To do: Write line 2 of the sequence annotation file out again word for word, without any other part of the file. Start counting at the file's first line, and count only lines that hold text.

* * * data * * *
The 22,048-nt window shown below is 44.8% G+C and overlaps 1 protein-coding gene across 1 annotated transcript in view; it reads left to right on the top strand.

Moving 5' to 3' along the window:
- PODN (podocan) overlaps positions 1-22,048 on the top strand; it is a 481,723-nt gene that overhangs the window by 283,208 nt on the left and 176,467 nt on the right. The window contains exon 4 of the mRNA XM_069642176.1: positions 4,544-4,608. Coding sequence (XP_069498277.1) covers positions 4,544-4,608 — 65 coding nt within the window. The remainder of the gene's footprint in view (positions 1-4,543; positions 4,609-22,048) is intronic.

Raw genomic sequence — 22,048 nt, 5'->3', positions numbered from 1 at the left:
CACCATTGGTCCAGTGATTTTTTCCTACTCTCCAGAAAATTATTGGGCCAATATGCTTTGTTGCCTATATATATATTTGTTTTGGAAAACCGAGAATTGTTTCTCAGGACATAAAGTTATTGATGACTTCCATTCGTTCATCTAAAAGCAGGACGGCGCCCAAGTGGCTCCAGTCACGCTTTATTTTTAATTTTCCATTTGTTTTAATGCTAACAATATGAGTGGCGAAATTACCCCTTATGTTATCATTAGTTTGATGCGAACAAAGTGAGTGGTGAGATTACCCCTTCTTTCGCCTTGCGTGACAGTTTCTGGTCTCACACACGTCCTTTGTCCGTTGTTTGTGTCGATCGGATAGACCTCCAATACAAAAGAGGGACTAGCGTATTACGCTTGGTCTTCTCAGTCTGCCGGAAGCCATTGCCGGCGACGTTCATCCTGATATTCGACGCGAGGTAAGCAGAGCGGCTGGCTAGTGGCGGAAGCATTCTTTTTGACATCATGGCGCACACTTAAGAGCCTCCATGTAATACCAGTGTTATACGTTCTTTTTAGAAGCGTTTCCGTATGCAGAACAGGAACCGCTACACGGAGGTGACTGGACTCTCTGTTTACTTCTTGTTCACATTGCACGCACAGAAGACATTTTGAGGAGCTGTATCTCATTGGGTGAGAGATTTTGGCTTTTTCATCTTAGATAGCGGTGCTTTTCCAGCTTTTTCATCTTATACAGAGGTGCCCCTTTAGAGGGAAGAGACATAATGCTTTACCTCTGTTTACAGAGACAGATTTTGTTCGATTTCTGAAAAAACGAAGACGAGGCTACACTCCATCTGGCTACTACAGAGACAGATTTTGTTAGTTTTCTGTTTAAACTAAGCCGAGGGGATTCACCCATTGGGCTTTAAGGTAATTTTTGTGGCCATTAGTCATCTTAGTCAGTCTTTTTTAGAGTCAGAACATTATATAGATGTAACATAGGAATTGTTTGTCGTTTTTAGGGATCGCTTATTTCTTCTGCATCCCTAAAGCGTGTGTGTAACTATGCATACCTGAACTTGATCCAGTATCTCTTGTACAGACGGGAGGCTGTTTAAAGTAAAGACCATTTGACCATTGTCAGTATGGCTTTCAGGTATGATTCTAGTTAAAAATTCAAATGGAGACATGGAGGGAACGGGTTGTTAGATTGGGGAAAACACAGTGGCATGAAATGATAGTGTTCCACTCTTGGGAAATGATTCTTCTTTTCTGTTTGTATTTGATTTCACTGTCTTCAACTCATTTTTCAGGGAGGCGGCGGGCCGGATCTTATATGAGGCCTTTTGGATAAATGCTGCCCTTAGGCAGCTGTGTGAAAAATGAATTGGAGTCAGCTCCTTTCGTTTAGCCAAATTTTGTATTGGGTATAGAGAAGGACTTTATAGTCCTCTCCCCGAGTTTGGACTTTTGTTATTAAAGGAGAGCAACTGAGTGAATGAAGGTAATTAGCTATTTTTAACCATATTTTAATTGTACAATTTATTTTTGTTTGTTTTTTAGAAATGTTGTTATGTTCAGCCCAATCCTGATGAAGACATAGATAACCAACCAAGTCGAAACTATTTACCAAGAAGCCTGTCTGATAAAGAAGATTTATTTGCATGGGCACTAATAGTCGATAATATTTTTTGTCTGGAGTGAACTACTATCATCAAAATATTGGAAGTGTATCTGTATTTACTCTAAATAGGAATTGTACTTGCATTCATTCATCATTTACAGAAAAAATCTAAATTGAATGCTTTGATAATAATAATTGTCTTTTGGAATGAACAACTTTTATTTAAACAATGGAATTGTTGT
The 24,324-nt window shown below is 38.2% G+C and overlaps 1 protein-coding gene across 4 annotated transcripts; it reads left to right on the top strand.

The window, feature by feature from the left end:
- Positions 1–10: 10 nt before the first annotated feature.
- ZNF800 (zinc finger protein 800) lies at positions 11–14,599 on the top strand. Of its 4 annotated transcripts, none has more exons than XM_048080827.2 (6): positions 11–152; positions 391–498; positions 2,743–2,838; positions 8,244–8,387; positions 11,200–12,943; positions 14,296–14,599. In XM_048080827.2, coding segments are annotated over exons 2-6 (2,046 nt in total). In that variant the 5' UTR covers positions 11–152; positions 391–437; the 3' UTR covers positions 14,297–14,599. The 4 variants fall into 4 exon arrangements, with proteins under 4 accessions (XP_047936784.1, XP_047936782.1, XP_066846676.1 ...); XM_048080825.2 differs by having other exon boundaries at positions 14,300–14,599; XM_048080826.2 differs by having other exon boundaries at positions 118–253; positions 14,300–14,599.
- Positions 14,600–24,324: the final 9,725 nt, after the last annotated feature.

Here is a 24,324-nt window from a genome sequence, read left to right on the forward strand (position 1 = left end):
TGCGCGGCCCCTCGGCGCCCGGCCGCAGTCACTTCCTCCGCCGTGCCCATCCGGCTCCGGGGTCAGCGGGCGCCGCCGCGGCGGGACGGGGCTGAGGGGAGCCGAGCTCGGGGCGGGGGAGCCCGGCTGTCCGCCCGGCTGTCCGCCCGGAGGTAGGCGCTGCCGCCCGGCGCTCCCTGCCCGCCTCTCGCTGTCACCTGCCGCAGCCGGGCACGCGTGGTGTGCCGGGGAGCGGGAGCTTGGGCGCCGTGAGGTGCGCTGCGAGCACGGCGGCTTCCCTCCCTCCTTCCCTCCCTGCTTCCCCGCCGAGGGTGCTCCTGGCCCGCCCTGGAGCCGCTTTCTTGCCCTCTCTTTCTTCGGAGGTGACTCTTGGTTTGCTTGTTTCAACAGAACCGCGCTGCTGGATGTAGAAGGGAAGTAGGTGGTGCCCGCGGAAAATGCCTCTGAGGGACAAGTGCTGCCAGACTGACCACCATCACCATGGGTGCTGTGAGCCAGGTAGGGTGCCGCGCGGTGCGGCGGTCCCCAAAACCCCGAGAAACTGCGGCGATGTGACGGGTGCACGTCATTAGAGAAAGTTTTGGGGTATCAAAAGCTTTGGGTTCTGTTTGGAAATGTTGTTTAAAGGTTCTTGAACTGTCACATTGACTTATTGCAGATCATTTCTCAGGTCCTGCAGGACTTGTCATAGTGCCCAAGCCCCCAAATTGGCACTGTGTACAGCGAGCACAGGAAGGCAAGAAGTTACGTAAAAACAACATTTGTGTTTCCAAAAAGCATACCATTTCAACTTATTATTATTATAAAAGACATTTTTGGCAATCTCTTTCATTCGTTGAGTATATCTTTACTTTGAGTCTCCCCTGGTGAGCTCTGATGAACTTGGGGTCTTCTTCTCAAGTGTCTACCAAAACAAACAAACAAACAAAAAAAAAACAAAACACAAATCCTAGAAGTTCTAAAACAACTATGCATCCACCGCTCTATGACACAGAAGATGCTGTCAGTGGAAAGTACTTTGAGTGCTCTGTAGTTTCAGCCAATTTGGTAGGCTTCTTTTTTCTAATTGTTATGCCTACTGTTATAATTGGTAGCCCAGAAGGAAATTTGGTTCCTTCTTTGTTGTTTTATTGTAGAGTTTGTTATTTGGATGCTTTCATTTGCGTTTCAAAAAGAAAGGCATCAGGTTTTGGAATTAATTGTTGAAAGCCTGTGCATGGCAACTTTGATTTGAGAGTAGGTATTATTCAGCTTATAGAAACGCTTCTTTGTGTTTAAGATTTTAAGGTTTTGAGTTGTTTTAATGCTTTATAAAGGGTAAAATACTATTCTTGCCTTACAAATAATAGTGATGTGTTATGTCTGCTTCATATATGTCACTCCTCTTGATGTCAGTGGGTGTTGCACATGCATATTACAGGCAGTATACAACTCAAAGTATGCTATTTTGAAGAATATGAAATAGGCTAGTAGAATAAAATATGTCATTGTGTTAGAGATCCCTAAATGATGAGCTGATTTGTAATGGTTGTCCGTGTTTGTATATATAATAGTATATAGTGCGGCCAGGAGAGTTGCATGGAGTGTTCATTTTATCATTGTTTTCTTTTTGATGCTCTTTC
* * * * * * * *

Moving 5' to 3' along the window: